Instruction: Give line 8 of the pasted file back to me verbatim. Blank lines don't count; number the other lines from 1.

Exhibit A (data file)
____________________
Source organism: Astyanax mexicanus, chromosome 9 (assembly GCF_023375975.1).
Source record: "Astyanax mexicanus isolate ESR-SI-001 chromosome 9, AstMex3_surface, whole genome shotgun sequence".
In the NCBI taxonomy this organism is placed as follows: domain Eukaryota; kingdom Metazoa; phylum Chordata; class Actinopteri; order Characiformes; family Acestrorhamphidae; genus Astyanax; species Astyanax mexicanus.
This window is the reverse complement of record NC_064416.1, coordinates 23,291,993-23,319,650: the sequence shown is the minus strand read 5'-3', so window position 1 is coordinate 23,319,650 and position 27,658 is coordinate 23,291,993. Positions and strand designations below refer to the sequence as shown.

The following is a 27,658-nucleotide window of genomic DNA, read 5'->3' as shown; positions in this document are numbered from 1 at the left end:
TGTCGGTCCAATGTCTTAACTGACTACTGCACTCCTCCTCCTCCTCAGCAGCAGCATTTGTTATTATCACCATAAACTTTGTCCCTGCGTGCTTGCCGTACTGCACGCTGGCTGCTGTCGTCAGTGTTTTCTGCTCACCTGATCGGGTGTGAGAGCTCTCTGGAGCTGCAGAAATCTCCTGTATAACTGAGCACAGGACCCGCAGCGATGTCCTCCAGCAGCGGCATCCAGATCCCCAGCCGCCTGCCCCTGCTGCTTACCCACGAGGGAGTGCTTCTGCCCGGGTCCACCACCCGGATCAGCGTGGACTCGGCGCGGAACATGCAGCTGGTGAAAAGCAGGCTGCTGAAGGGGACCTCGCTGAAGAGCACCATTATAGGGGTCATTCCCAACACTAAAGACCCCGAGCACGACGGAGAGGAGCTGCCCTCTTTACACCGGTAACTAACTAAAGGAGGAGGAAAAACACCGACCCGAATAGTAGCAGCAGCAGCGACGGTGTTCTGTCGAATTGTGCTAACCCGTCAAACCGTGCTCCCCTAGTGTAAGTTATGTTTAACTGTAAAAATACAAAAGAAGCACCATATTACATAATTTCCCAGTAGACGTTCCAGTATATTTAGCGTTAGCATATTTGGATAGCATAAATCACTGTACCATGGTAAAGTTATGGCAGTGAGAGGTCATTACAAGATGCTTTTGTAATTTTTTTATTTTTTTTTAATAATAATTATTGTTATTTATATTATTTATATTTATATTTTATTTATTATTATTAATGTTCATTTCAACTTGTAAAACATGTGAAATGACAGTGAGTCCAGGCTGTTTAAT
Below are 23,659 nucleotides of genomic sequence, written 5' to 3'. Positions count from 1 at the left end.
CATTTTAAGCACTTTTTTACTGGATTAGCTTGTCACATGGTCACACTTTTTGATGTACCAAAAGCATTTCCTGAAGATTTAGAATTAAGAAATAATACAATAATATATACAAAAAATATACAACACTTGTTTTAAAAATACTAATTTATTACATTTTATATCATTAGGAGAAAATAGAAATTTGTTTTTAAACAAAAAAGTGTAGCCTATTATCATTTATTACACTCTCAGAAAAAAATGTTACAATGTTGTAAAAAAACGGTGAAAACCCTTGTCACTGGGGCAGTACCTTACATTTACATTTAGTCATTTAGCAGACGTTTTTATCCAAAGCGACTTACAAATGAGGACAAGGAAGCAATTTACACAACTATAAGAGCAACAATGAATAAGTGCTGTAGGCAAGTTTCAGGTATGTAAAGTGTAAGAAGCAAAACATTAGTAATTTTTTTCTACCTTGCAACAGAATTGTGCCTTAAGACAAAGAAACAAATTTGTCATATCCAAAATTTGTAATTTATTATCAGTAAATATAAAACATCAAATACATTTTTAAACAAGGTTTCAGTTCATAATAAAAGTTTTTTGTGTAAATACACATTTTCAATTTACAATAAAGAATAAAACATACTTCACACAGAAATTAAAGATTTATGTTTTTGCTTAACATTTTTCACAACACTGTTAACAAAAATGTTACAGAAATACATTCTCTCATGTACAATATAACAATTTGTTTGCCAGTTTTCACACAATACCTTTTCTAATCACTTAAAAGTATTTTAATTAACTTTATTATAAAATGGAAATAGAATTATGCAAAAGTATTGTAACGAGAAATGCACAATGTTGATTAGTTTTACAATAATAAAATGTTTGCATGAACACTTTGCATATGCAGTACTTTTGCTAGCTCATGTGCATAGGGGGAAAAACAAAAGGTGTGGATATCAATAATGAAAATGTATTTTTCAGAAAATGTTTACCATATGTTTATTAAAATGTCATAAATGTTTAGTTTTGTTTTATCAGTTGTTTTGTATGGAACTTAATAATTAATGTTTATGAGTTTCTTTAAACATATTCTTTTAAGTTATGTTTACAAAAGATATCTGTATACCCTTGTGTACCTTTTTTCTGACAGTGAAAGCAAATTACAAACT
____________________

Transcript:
CATTTTAAGCACTTTTTTACTGGATTAGCTTGTCACATGGTCACACTTTTTGATGTACCAAAAGCATTTCCTGAAGATTTAGAATTAAGAAATAATACAATAATATATACAAAAAATATACAACACTTGTTTTAAAAATACTAATTTATTACATTTTATATCATTAGGAGAAAATAGAAATTTGTTTTTAAACAAAAAAGTGTAGCCTATTATCATTTATTACACTCTCAGAAAAAAATGTTACAATGTTGTAAAAAAACGGTGAAAACCCTTGTCACTGGGGCAGTACCTTACATTTACATTTAGTCATTTAGCAGACGTTTTTATCCAAAGCGACTTACAAATGAGGACAAGGAAGCAATTTACACAACTATAAGAGCAACAATGAATAAGTGCTGTAGGCAAGTTTCAGGTATGTAAAGTGTAAGAAGCAAAACATTAGTAATTTTTTTCTACCTTGCAACAGAATTGTGCCTTAAGACAAAGAAACAAATTTGTCATATCCAAAATTTGTAATTTATTATCAGTAAATATAAAACATCAAATACATTTTTAAACAAGGTTTCAGTTCATAATAAAAGTTTTTTGTGTAAATACACATTTTCAATTTACAATAAAGAATAAAACATACTTCACACAGAAATTAAAGATTTATGTTTTTGCTTAACATTTTTCACAACACTGTTAACAAAAATGTTACAGAAATACATTCTCTCATGTACAATATAACAATTTGTTTGCCAGTTTTCACACAATACCTTTTCTAATCACTTAAAAGTATTTTAATTAACTTTATTATAAAATGGAAATAGAATTATGCAAAAGTATTGTAACGAGAAATGCACAATGTTGATTAGTTTTACAATAATAAAATGTTTGCATGAACACTTTGCATATGCAGTACTTTTGCTAGCTCATGTGCATAGGGGGAAAAACAAAAGGTGTGGATATCAATAATGAAAATGTATTTTTCAGAAAATGTTTACCATATGTTTATTAAAATGTCATAAATGTTTAGTTTTGTTTTATCAGTTGTTTTGTATGGAACTTAATAATTAATGTTTATGAGTTTCTTTAAACATATTCTTTTAAGTTATGTTTACAAAAGATATCTGTATACCCTTGTGTACCTTTTTTCTGACAGTGAAAGCAAATTACAAACT